5 Common Online Payment Risks Merchants Face

Online retail is growing faster than the High Street, which can result in increased fraud from card not present (CNP) transactions for merchants. Fraud and chargebacks are just two of the most common online payment challenges merchants face; in this post we shine a light on some solutions.online-payment-risk

For small retailers, medium-sized merchants, and global brands, the barriers to entry to e-commerce have never been lower, thanks to social media and easily scalable global platforms and services. Finding and reaching potential customers has never been easier. At the same time, risks, from fraud, hacking and burdensome charges, keep increasing.

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Minimising Online Payment Risks

Merchants have to be prepared to minimise these risks. Reduce them and fight fraud and chargeback errors to limit the impact of these costs on their revenue and profits. Here are a few ways you can do this.

#1: Watch for unusual card activity

Often, customers trying to purchase goods or services with stolen cards exhibit behaviours that, once you are aware of them, are easy to spot.

Multiple attempts to pay from the same customer, or failed attempts to buy at higher prices, before a successful charge for a lower amount, indicate potential fraud or a stolen credit card. Customers wanting products shipped internationally, or an unusual email address, are also potential red flags that could result in chargebacks.

#2: Competing on shipping fees

Smaller merchants face this challenge every day. Put service first, and try to minimise shipping fees as much as you can, without eating too much into your profit margins.

Not everyone can compete with Amazon, Tesco and other big retailers, whom, according to reports, are losing millions on postage and shipping; therefore, focus on aspects of your service that give your business a natural advantage.

#3: Fighting Chargebacks

Not all chargebacks are fraud. More often than not, these come from customers who either dispute a purchase or don’t recognise a transaction, resulting in them using the Visa or MasterCard schemes to demand their money back.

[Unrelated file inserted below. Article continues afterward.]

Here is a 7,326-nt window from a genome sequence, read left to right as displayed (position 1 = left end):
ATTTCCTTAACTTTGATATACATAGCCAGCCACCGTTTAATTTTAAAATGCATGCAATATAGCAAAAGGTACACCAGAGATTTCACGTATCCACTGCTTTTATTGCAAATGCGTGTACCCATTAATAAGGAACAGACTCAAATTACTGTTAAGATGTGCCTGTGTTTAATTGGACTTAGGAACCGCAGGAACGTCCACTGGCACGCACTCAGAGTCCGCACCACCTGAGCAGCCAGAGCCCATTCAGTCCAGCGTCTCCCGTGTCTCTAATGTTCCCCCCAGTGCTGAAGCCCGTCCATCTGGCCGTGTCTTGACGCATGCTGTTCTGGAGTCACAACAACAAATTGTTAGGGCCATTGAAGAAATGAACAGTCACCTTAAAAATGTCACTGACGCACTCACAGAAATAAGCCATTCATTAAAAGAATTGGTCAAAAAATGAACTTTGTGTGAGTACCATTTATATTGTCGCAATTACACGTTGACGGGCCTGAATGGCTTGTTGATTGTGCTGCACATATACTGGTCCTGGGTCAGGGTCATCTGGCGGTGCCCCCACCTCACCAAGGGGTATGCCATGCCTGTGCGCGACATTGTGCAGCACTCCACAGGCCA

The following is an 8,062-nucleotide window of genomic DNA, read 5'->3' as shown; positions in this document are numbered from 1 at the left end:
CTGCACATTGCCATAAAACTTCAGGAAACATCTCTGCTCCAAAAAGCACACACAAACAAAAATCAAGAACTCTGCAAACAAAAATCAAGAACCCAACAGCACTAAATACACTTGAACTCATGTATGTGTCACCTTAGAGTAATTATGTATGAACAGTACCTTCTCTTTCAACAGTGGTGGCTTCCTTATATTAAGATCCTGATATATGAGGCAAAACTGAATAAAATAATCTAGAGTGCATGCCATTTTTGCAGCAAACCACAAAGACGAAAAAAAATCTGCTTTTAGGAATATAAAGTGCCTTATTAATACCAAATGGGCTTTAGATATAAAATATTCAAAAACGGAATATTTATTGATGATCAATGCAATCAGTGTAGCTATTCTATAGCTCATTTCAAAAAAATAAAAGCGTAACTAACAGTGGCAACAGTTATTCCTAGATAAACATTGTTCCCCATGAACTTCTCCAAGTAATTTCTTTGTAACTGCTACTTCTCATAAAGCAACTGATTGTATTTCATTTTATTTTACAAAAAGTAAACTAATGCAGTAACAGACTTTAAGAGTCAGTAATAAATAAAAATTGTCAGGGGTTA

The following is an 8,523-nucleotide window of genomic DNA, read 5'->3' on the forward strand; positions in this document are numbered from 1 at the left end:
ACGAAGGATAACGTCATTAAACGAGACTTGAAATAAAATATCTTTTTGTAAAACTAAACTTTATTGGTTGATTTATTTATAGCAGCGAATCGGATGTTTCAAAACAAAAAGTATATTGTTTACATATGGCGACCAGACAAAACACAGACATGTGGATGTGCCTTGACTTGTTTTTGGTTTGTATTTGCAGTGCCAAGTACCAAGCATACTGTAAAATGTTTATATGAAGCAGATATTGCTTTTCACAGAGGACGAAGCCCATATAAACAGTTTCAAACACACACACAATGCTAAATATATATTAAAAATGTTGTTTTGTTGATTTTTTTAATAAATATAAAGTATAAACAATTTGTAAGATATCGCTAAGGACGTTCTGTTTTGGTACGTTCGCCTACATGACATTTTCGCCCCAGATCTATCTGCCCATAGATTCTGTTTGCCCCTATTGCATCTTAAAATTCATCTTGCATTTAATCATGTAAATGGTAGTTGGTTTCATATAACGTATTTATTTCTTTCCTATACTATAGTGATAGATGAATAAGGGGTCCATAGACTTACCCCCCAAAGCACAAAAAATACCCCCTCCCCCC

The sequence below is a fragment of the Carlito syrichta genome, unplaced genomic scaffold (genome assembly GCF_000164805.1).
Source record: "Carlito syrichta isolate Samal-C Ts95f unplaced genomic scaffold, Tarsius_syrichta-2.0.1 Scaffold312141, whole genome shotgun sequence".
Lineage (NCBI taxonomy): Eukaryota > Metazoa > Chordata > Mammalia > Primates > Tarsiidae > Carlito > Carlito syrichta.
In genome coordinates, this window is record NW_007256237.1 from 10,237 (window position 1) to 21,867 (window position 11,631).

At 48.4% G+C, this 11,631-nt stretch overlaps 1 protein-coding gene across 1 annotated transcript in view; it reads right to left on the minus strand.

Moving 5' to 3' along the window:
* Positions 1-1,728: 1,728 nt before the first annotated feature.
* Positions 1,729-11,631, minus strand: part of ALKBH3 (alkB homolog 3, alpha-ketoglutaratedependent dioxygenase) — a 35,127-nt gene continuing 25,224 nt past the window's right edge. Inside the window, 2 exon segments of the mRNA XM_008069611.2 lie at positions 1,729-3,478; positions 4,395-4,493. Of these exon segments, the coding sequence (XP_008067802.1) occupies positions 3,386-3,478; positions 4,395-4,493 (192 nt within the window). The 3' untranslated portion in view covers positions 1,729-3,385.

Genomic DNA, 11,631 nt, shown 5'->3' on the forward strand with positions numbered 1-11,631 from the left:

Rapid responses are essential when a chargeback is issued. For example, a customer could say the goods weren’t received. Merchants sending them recorded delivery or through a courier would be able to show that a parcel was received. This could result in a refund from the delivery company, or a customer cancelling the chargeback. In other situations, acquiring banks and issuing banks can sometimes cause admin errors that result in a customer being charged twice, or a refund not going through, which often falls upon the bank, instead of the merchant, to fix.

Customers can also query a charge if it doesn’t come from a company they recognise, even if the purchase is legitimate. Therefore, ensure your payments show up using the trading/brand name of the business, instead of a registered name. Avoiding confusion reduces the chance of chargebacks being upheld.

#4: Introduce a new level of payment security: Bitcoin

Bitcoin is a virtual currency that emerged in 2009. Since then, it has evolved into a secure global payments network, with hundreds of companies and thousands of people around the world mining coins, storing, exchanging and securing them in wallets. At present, daily average transaction volume is around $89 million globally, which is still small compared to the major card networks.

However, the value of Bitcoin is security for merchants, especially for businesses that experience higher levels of fraud or chargebacks. Even Ben Bernanke, the US economist who served two terms as the Federal Reserve Chairman feels that Bitcoin, “may hold long-term promise, particularly if the innovations promote a faster, more secure and more efficient payment system.” It also doesn’t cost merchants to receive or send Bitcoins, thereby reducing transaction costs whilst increasing security.

#5: Fight Friendly Fraud

“Friendly fraud” is the online equivalent of in-store theft. Customers receive the goods, then claim they didn’t get them, therefore asking for a refund whilst blaming the postal system or courier firms. In both cases this costs merchants, when some verification could reduce the impact of this type of fraud. Customers who do this may reason it away as a “victimless crime,” but that is far from true.

Check with your delivery service first, before issuing a refund, and only reverse the charges once you are sure a customer didn’t receive the goods. Building a 3 – 5-day refund timescale into your T&Cs would give you the time to verify whether the goods were delivered and seek compensation from the delivery company if there was a failure in the supply chain. At the same time, merchants can re-issue the order or send a refund. Keeping customers happy without harming your bottom line.

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